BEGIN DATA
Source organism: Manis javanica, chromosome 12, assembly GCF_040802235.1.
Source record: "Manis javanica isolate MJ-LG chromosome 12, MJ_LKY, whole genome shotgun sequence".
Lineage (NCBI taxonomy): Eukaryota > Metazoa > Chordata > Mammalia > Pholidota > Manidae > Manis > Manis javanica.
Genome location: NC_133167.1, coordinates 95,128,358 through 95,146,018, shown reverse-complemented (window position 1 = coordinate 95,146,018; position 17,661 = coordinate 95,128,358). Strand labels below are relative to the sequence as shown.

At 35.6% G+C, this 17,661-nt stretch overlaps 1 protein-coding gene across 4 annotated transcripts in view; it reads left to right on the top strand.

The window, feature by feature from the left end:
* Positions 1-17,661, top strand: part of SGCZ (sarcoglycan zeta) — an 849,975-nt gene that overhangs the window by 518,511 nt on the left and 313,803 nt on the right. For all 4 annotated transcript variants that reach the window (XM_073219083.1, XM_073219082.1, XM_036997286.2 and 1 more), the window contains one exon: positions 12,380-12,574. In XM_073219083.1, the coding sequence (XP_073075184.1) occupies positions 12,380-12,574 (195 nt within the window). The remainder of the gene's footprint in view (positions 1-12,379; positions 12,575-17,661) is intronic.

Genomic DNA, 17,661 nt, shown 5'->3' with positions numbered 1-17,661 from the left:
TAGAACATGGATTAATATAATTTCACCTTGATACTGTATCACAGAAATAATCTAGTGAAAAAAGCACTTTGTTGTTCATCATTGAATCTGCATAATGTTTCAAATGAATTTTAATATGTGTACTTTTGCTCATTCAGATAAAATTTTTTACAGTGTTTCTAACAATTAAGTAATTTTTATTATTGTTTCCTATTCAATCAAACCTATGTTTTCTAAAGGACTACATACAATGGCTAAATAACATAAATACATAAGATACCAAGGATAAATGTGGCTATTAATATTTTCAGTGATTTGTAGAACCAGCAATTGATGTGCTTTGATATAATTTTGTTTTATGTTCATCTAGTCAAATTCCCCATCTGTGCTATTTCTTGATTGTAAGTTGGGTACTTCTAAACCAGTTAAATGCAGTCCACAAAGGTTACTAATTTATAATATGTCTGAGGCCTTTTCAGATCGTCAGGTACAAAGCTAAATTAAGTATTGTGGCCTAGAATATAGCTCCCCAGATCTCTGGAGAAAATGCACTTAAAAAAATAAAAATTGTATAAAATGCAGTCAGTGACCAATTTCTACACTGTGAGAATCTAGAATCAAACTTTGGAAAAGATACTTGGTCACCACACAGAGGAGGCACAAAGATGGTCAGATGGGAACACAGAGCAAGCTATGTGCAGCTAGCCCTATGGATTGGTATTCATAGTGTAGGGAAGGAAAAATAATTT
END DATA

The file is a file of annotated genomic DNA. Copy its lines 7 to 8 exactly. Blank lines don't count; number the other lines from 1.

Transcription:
* Positions 1-17,661, top strand: part of SGCZ (sarcoglycan zeta) — an 849,975-nt gene that overhangs the window by 518,511 nt on the left and 313,803 nt on the right. For all 4 annotated transcript variants that reach the window (XM_073219083.1, XM_073219082.1, XM_036997286.2 and 1 more), the window contains one exon: positions 12,380-12,574. In XM_073219083.1, the coding sequence (XP_073075184.1) occupies positions 12,380-12,574 (195 nt within the window). The remainder of the gene's footprint in view (positions 1-12,379; positions 12,575-17,661) is intronic.

Genomic DNA, 17,661 nt, shown 5'->3' with positions numbered 1-17,661 from the left: